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Motorcycle Tires: Safety Standards Explained

Motorcycles can be dangerous, and the current road safety standards are there for a reason. Knowing those standards and what’s behind them will help you make smart decisions about rides and gear, but they’re also a way to show respect for the mighty machine you ride.

Tire safety standards

Motorcycle tires are covered by the Federal Motor Vehicle Safety Standard #119. These standards ensure every tire is safe to take on the road and easy for the average consumer to understand and use properly.

Endurance

To be sold as road-legal, motorcycle tires have to make it through an endurance test without any evidence of separating, or any cracking or splicing. At the end of the test, the tires can’t have lost any air pressure.

The test involves mounting the tire at proper inflation and then loading it to the maximum weight that it’s meant to endure. Testers then spin the tire for a very long time, and in phases. This ensures a make of tire can handle real-life road conditions the way it should.

Matching

The manufacturer must make it clear exactly which rims can be used with any tire, so there’s no chance of inadvertent mistakes if a consumer chooses to change rims. The tire has to perform perfectly on any rim the manufacturer claims it matches.

Strength

A motorcycle tire has to be able to handle a breaking energy of no less than 150 inches per pound to 400 inches per pound, depending on the load it’s meant to handle.

Markings

All tires need to have at least three places where you can easily tell when the tread drops to 0.8mm or less. Other margins must include a DOT certification, the tire size, the load and speed restrictions, and inflation information.

Helmet standards

In California, any motorcycle helmet must meet Department of Transportation standards, but you shouldn’t wear one only because the law says you should. Your helmet protects your head, your jaw, the skin on your face; even your veneers. Your head is the last thing you want to play around with.

Be aware that while tires are inspected by officials before they get their certification, helmet makers are responsible for testing their own products. Look for the DOT sticker on any helmet. That’s how the manufacturer signals they have done the tests.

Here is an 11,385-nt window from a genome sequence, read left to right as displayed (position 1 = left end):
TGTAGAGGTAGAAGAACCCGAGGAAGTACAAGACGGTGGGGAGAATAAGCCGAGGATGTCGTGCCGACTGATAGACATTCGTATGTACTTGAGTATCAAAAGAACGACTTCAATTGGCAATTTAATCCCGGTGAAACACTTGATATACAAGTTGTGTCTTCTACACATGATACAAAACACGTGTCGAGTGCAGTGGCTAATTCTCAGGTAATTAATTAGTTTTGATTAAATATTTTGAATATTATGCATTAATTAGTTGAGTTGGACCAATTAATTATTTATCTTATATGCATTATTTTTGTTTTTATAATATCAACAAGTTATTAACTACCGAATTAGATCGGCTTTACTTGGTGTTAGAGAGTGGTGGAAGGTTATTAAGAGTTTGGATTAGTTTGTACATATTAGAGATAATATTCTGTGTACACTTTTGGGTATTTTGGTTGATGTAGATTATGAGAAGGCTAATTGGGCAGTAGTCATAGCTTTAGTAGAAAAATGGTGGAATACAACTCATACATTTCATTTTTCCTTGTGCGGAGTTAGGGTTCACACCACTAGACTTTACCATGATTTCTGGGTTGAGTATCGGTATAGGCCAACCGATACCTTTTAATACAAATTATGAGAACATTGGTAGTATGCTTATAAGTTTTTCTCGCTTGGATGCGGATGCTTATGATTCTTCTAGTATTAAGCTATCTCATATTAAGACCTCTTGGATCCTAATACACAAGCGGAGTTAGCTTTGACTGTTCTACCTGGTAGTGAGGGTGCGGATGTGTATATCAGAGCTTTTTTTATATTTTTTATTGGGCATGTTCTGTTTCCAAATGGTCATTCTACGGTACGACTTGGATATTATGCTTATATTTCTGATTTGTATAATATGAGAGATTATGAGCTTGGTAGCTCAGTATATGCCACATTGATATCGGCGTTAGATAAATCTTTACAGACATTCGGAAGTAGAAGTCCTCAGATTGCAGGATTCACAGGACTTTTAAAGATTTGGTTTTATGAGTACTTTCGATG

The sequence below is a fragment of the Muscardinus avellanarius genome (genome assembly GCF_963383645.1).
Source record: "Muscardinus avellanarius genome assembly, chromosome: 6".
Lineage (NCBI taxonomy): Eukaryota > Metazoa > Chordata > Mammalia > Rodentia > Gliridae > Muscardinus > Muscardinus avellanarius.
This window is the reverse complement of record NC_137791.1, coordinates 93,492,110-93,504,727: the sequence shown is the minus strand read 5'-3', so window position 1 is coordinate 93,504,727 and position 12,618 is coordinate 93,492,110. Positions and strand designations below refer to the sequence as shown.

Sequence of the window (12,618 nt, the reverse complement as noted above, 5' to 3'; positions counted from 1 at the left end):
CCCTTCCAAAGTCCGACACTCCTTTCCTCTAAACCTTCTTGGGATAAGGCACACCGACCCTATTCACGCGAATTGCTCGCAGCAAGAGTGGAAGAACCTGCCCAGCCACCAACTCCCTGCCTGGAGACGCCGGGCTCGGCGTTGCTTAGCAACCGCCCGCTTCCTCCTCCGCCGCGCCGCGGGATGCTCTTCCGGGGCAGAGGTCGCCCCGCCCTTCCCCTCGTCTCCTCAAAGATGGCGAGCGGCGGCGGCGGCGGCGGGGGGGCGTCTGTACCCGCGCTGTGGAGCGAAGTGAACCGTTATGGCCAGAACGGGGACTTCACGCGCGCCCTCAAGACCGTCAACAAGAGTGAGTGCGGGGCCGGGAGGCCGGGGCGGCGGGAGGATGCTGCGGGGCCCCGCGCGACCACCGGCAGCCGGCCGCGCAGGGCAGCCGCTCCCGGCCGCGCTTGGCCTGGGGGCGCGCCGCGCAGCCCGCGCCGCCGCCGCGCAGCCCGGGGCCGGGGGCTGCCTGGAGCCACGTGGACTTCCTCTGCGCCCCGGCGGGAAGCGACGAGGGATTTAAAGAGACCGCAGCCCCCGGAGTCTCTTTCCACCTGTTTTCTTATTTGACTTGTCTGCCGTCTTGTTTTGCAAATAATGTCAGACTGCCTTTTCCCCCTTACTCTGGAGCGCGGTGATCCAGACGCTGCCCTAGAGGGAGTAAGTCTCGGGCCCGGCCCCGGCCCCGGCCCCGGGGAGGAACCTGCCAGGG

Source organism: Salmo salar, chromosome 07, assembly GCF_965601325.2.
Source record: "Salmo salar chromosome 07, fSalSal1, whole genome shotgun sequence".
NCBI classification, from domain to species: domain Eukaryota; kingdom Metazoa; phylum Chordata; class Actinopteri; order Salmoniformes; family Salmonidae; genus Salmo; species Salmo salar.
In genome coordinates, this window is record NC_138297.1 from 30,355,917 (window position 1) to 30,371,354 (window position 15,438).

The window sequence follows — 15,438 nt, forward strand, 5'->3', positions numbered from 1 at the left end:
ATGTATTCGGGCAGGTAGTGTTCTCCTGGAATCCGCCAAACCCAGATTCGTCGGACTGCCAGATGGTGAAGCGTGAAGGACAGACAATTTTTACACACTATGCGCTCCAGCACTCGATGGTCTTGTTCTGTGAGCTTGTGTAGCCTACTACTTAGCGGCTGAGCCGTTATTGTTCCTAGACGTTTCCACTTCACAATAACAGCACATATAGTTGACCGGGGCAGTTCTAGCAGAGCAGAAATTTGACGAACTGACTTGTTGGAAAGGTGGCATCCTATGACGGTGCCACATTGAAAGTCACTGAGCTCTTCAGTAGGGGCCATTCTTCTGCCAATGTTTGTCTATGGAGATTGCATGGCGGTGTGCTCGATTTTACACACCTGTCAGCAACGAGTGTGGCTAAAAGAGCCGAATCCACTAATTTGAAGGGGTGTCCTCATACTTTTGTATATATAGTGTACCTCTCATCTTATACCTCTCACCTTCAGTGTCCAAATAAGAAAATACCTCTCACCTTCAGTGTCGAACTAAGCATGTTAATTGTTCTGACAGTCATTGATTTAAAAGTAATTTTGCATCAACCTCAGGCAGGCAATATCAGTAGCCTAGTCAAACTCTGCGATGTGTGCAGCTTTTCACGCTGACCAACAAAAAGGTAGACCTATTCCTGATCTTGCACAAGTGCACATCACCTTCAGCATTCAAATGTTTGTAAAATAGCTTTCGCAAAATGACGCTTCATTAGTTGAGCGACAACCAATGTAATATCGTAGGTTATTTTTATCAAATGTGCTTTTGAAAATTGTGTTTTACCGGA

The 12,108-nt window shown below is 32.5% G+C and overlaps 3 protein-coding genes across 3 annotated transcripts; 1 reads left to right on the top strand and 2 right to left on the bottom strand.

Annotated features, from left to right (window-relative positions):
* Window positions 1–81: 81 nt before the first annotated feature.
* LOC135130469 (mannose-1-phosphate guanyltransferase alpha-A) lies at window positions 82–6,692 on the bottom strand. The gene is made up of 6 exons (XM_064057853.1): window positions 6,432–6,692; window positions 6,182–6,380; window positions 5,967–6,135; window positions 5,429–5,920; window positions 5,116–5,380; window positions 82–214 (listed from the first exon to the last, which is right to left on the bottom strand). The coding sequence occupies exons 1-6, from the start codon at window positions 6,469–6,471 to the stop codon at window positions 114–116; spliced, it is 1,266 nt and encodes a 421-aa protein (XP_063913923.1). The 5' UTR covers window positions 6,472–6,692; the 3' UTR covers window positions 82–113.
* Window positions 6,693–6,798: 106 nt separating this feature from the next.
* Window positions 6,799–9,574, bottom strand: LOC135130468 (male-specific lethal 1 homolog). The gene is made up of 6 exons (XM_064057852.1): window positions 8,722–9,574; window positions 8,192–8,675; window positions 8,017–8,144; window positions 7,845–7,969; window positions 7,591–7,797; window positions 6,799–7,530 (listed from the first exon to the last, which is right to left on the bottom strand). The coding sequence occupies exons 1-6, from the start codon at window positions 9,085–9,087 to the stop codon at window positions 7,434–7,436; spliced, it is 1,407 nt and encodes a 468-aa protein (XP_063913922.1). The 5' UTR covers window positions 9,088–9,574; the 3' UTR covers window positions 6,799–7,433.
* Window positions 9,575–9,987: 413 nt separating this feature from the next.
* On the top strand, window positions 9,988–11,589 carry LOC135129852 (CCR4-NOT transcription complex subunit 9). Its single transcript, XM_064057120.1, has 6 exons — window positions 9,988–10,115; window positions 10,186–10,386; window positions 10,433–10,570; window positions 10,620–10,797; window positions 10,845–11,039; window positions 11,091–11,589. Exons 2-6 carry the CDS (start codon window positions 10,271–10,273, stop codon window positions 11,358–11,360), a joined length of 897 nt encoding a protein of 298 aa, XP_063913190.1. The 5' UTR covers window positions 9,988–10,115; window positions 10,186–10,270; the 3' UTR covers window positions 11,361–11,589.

Vision

Helmet standards require that your peripheral vision be no less than 105 degree from the helmet’s midline. The helmet also can’t have anything on it, like a rivet, sticking out more than 5 millimeters.

Strength

The helmet has to undergo an impact test, a penetration test, and a retention test to prove its worth. The first test is done by dropping the helmet from a certain height onto a flat, hard surface. The penetration test involves dropping a piercing striker onto the helmet to see if it can get through far enough to reach your head.

Clothing standards

No standards have been set by the US government for wearable gear other than the helmet. Yet confusion reigns when you purchase motorcycle protective clothing. You may have seen some clothing marked with labels that suggest they conform to a standard of some kind.

The reason for this is that many manufacturers want to sell the same clothing in the EU or Australia and New Zealand as they sell in the US, which means they have to adhere to CE (Conformité Européene or European Conformity) standards.

You can choose to wear whatever you like, but you’ll be safest if you look for gear with the CE label. CE certified protective gear is made and tested to keep you safe from impact abrasions, contusions, cuts, and heat. Here’s hoping the US adopts similar standards soon.

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